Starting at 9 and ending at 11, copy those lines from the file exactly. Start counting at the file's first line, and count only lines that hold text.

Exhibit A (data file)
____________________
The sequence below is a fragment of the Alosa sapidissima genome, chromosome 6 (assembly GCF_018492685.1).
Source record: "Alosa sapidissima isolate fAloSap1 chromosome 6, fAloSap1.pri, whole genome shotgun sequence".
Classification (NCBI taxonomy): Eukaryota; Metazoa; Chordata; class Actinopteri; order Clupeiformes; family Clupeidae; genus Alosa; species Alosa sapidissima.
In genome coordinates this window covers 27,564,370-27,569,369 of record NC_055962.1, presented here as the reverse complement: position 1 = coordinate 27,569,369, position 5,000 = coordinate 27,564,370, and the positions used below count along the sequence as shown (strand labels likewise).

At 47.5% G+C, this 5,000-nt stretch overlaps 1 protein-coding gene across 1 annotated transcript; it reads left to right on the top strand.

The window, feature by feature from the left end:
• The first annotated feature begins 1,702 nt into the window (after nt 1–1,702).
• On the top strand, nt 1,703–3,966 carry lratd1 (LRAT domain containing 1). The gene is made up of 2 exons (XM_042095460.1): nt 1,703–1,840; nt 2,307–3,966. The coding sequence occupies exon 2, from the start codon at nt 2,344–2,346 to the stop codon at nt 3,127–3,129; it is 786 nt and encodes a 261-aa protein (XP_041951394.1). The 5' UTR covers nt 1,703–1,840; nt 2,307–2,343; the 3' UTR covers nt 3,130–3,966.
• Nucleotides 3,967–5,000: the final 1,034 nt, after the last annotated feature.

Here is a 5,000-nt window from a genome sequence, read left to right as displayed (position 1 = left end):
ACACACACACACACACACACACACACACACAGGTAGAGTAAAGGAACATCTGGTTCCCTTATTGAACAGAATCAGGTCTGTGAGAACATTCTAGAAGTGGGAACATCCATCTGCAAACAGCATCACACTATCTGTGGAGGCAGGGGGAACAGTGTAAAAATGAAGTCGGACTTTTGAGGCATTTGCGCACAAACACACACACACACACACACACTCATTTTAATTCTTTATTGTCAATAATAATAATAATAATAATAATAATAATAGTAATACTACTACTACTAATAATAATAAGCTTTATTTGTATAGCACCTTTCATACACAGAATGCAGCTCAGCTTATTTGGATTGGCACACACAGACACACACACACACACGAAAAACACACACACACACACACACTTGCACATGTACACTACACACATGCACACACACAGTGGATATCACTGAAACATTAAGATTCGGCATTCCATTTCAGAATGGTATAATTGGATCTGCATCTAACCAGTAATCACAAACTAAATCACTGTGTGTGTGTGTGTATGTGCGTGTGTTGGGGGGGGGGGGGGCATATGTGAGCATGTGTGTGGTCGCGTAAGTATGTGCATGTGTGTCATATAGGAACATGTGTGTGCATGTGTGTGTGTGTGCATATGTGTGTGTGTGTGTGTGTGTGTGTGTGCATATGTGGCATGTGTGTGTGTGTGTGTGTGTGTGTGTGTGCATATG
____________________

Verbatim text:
• Nucleotides 3,967–5,000: the final 1,034 nt, after the last annotated feature.

Here is a 5,000-nt window from a genome sequence, read left to right as displayed (position 1 = left end):
ACACACACACACACACACACACACACACACAGGTAGAGTAAAGGAACATCTGGTTCCCTTATTGAACAGAATCAGGTCTGTGAGAACATTCTAGAAGTGGGAACATCCATCTGCAAACAGCATCACACTATCTGTGGAGGCAGGGGGAACAGTGTAAAAATGAAGTCGGACTTTTGAGGCATTTGCGCACAAACACACACACACACACACACACTCATTTTAATTCTTTATTGTCAATAATAATAATAATAATAATAATAATAATAGTAATACTACTACTACTAATAATAATAAGCTTTATTTGTATAGCACCTTTCATACACAGAATGCAGCTCAGCTTATTTGGATTGGCACACACAGACACACACACACACACGAAAAACACACACACACACACACACTTGCACATGTACACTACACACATGCACACACACAGTGGATATCACTGAAACATTAAGATTCGGCATTCCATTTCAGAATGGTATAATTGGATCTGCATCTAACCAGTAATCACAAACTAAATCACTGTGTGTGTGTGTGTATGTGCGTGTGTTGGGGGGGGGGGGGGCATATGTGAGCATGTGTGTGGTCGCGTAAGTATGTGCATGTGTGTCATATAGGAACATGTGTGTGCATGTGTGTGTGTGTGCATATGTGTGTGTGTGTGTGTGTGTGTGTGTGCATATGTGGCATGTGTGTGTGTGTGTGTGTGTGTGTGTGTGCATATG